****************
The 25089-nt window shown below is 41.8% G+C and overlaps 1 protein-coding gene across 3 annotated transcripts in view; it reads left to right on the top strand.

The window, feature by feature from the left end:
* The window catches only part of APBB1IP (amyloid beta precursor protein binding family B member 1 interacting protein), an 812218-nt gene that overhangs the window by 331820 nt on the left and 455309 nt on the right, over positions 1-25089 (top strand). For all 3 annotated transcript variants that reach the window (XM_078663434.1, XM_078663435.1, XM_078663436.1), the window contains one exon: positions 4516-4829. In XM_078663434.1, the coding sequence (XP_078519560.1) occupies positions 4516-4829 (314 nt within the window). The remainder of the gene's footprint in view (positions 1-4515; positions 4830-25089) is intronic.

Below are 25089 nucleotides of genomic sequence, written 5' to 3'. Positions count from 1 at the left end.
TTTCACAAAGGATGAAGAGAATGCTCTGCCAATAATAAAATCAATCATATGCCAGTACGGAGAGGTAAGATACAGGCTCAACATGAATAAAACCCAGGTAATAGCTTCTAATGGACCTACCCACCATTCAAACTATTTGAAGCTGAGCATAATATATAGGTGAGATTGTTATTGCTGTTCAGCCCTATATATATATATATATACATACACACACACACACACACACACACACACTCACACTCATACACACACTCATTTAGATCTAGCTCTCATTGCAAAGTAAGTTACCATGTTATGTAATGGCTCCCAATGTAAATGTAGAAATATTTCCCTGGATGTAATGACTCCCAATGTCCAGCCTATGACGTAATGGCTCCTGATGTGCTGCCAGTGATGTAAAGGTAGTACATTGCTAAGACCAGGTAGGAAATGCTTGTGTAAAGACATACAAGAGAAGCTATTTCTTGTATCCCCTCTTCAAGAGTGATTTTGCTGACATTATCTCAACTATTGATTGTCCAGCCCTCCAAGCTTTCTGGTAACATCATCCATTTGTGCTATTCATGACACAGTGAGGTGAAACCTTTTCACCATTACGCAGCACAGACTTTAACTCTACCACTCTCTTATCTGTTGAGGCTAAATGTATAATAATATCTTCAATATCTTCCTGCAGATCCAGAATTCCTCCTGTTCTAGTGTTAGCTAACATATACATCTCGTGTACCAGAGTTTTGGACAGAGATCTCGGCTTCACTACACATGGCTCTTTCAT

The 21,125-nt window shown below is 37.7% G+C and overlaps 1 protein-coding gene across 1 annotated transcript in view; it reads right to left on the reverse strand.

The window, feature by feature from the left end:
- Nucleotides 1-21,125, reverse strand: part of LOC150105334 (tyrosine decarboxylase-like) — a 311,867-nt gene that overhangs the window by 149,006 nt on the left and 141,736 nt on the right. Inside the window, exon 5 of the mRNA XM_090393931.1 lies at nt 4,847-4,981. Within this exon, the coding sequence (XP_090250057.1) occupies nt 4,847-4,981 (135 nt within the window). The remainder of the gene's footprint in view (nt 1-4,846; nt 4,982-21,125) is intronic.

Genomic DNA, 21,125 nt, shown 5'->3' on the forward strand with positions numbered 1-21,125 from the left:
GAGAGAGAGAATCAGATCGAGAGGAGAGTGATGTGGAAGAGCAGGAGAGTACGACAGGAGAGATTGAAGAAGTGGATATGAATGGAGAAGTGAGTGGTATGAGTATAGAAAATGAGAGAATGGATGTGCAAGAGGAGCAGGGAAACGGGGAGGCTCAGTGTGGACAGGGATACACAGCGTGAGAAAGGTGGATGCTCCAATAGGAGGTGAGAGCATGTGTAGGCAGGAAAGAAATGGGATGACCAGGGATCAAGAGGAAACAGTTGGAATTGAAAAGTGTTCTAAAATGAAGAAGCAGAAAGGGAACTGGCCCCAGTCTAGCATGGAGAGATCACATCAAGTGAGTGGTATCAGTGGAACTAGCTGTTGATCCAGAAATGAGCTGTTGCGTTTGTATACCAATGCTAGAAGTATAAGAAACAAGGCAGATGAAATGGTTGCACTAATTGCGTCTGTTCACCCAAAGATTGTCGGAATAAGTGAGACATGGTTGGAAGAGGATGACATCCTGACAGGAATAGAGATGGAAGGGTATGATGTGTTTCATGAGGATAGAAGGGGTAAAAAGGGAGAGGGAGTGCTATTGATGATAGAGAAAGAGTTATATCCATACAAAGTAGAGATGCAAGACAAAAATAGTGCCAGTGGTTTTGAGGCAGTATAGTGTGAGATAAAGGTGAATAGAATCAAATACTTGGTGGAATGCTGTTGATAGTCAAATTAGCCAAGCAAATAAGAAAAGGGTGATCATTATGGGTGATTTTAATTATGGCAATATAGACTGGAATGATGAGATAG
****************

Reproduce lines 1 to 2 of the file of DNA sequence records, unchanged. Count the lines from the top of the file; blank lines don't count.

The 25089-nt window shown below is 41.8% G+C and overlaps 1 protein-coding gene across 3 annotated transcripts in view; it reads left to right on the top strand.

The window, feature by feature from the left end: